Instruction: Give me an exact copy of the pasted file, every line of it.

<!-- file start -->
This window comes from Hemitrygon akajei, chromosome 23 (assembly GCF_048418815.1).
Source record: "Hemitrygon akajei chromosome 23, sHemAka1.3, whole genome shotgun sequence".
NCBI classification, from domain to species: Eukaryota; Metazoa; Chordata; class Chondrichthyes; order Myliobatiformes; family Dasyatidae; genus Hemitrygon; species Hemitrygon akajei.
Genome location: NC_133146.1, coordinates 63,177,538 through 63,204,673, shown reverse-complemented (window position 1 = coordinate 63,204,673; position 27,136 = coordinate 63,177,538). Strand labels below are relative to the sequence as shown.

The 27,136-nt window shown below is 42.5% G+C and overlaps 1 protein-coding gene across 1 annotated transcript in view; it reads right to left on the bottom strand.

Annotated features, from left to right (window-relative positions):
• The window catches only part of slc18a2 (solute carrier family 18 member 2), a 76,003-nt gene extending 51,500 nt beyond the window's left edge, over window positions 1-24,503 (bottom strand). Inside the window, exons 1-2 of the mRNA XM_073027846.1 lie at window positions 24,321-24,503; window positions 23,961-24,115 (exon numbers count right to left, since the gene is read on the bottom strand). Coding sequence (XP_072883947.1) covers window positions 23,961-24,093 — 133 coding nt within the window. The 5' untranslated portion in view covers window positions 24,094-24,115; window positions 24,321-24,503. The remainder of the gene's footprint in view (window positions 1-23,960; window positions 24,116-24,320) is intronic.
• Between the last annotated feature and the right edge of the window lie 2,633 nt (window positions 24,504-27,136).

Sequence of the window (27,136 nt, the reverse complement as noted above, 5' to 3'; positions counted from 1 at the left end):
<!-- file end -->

This window comes from Hemitrygon akajei, chromosome 23 (assembly GCF_048418815.1).
Source record: "Hemitrygon akajei chromosome 23, sHemAka1.3, whole genome shotgun sequence".
NCBI classification, from domain to species: Eukaryota; Metazoa; Chordata; class Chondrichthyes; order Myliobatiformes; family Dasyatidae; genus Hemitrygon; species Hemitrygon akajei.
Genome location: NC_133146.1, coordinates 63,177,538 through 63,204,673, shown reverse-complemented (window position 1 = coordinate 63,204,673; position 27,136 = coordinate 63,177,538). Strand labels below are relative to the sequence as shown.

The 27,136-nt window shown below is 42.5% G+C and overlaps 1 protein-coding gene across 1 annotated transcript in view; it reads right to left on the bottom strand.

Annotated features, from left to right (window-relative positions):
• The window catches only part of slc18a2 (solute carrier family 18 member 2), a 76,003-nt gene extending 51,500 nt beyond the window's left edge, over window positions 1-24,503 (bottom strand). Inside the window, exons 1-2 of the mRNA XM_073027846.1 lie at window positions 24,321-24,503; window positions 23,961-24,115 (exon numbers count right to left, since the gene is read on the bottom strand). Coding sequence (XP_072883947.1) covers window positions 23,961-24,093 — 133 coding nt within the window. The 5' untranslated portion in view covers window positions 24,094-24,115; window positions 24,321-24,503. The remainder of the gene's footprint in view (window positions 1-23,960; window positions 24,116-24,320) is intronic.
• Between the last annotated feature and the right edge of the window lie 2,633 nt (window positions 24,504-27,136).

Sequence of the window (27,136 nt, the reverse complement as noted above, 5' to 3'; positions counted from 1 at the left end):